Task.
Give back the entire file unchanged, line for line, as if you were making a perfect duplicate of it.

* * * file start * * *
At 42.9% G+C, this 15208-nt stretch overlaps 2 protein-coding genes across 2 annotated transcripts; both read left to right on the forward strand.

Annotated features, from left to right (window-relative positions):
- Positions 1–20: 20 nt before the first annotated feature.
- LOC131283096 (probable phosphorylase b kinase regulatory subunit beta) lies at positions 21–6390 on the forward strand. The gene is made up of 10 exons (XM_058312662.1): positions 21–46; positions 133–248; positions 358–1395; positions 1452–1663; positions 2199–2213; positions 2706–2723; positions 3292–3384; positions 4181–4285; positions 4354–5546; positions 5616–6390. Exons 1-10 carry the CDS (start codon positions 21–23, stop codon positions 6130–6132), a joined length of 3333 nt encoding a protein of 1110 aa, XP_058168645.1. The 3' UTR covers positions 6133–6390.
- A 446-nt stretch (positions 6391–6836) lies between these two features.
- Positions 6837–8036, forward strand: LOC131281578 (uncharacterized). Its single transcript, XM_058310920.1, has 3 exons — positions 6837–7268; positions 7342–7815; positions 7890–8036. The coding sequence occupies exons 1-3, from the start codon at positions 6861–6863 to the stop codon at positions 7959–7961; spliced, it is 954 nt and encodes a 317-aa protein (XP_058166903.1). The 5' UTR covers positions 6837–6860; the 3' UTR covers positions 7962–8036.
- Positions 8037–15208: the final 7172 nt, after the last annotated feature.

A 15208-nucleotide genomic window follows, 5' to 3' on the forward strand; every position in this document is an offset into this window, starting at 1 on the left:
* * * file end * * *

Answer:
At 42.9% G+C, this 15208-nt stretch overlaps 2 protein-coding genes across 2 annotated transcripts; both read left to right on the forward strand.

Annotated features, from left to right (window-relative positions):
- Positions 1–20: 20 nt before the first annotated feature.
- LOC131283096 (probable phosphorylase b kinase regulatory subunit beta) lies at positions 21–6390 on the forward strand. The gene is made up of 10 exons (XM_058312662.1): positions 21–46; positions 133–248; positions 358–1395; positions 1452–1663; positions 2199–2213; positions 2706–2723; positions 3292–3384; positions 4181–4285; positions 4354–5546; positions 5616–6390. Exons 1-10 carry the CDS (start codon positions 21–23, stop codon positions 6130–6132), a joined length of 3333 nt encoding a protein of 1110 aa, XP_058168645.1. The 3' UTR covers positions 6133–6390.
- A 446-nt stretch (positions 6391–6836) lies between these two features.
- Positions 6837–8036, forward strand: LOC131281578 (uncharacterized). Its single transcript, XM_058310920.1, has 3 exons — positions 6837–7268; positions 7342–7815; positions 7890–8036. The coding sequence occupies exons 1-3, from the start codon at positions 6861–6863 to the stop codon at positions 7959–7961; spliced, it is 954 nt and encodes a 317-aa protein (XP_058166903.1). The 5' UTR covers positions 6837–6860; the 3' UTR covers positions 7962–8036.
- Positions 8037–15208: the final 7172 nt, after the last annotated feature.

A 15208-nucleotide genomic window follows, 5' to 3' on the forward strand; every position in this document is an offset into this window, starting at 1 on the left: